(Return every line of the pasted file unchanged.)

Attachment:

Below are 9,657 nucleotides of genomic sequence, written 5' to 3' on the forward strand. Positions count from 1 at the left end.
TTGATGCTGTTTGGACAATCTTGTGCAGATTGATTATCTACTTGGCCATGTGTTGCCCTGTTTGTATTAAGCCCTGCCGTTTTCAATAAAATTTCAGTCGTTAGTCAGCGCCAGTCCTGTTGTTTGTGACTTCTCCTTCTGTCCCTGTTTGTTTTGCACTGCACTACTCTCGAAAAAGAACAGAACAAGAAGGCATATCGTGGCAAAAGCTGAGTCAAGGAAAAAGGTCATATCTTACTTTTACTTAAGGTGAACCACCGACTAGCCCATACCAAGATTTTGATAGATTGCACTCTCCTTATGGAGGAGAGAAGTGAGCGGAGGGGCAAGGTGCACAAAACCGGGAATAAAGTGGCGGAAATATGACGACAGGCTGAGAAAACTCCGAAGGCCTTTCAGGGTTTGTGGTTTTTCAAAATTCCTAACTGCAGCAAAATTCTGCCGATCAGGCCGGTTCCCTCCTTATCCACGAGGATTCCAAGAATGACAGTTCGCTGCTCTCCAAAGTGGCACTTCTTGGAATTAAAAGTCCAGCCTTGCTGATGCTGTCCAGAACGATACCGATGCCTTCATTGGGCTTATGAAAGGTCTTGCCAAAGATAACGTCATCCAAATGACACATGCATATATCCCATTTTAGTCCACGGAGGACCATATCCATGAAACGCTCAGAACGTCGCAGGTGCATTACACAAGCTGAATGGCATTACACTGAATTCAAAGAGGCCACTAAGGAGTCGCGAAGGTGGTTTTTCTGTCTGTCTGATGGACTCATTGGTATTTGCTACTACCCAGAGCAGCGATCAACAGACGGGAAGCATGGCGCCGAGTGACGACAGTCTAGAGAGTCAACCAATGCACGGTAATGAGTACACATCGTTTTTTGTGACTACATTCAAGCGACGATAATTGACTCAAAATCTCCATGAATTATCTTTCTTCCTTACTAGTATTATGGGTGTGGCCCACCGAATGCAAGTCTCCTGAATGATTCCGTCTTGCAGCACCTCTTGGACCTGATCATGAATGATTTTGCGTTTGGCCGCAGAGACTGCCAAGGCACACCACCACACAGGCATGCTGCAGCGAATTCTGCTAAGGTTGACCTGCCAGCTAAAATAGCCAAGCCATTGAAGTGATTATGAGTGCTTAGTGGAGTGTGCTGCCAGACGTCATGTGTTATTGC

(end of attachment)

Below are 9,657 nucleotides of genomic sequence, written 5' to 3' on the forward strand. Positions count from 1 at the left end.
TTGATGCTGTTTGGACAATCTTGTGCAGATTGATTATCTACTTGGCCATGTGTTGCCCTGTTTGTATTAAGCCCTGCCGTTTTCAATAAAATTTCAGTCGTTAGTCAGCGCCAGTCCTGTTGTTTGTGACTTCTCCTTCTGTCCCTGTTTGTTTTGCACTGCACTACTCTCGAAAAAGAACAGAACAAGAAGGCATATCGTGGCAAAAGCTGAGTCAAGGAAAAAGGTCATATCTTACTTTTACTTAAGGTGAACCACCGACTAGCCCATACCAAGATTTTGATAGATTGCACTCTCCTTATGGAGGAGAGAAGTGAGCGGAGGGGCAAGGTGCACAAAACCGGGAATAAAGTGGCGGAAATATGACGACAGGCTGAGAAAACTCCGAAGGCCTTTCAGGGTTTGTGGTTTTTCAAAATTCCTAACTGCAGCAAAATTCTGCCGATCAGGCCGGTTCCCTCCTTATCCACGAGGATTCCAAGAATGACAGTTCGCTGCTCTCCAAAGTGGCACTTCTTGGAATTAAAAGTCCAGCCTTGCTGATGCTGTCCAGAACGATACCGATGCCTTCATTGGGCTTATGAAAGGTCTTGCCAAAGATAACGTCATCCAAATGACACATGCATATATCCCATTTTAGTCCACGGAGGACCATATCCATGAAACGCTCAGAACGTCGCAGGTGCATTACACAAGCTGAATGGCATTACACTGAATTCAAAGAGGCCACTAAGGAGTCGCGAAGGTGGTTTTTCTGTCTGTCTGATGGACTCATTGGTATTTGCTACTACCCAGAGCAGCGATCAACAGACGGGAAGCATGGCGCCGAGTGACGACAGTCTAGAGAGTCAACCAATGCACGGTAATGAGTACACATCGTTTTTTGTGACTACATTCAAGCGACGATAATTGACTCAAAATCTCCATGAATTATCTTTCTTCCTTACTAGTATTATGGGTGTGGCCCACCGAATGCAAGTCTCCTGAATGATTCCGTCTTGCAGCACCTCTTGGACCTGATCATGAATGATTTTGCGTTTGGCCGCAGAGACTGCCAAGGCACACCACCACACAGGCATGCTGCAGCGAATTCTGCTAAGGTTGACCTGCCAGCTAAAATAGCCAAGCCATTGAAGTGATTATGAGTGCTTAGTGGAGTGTGCTGCCAGACGTCATGTGTTATTGC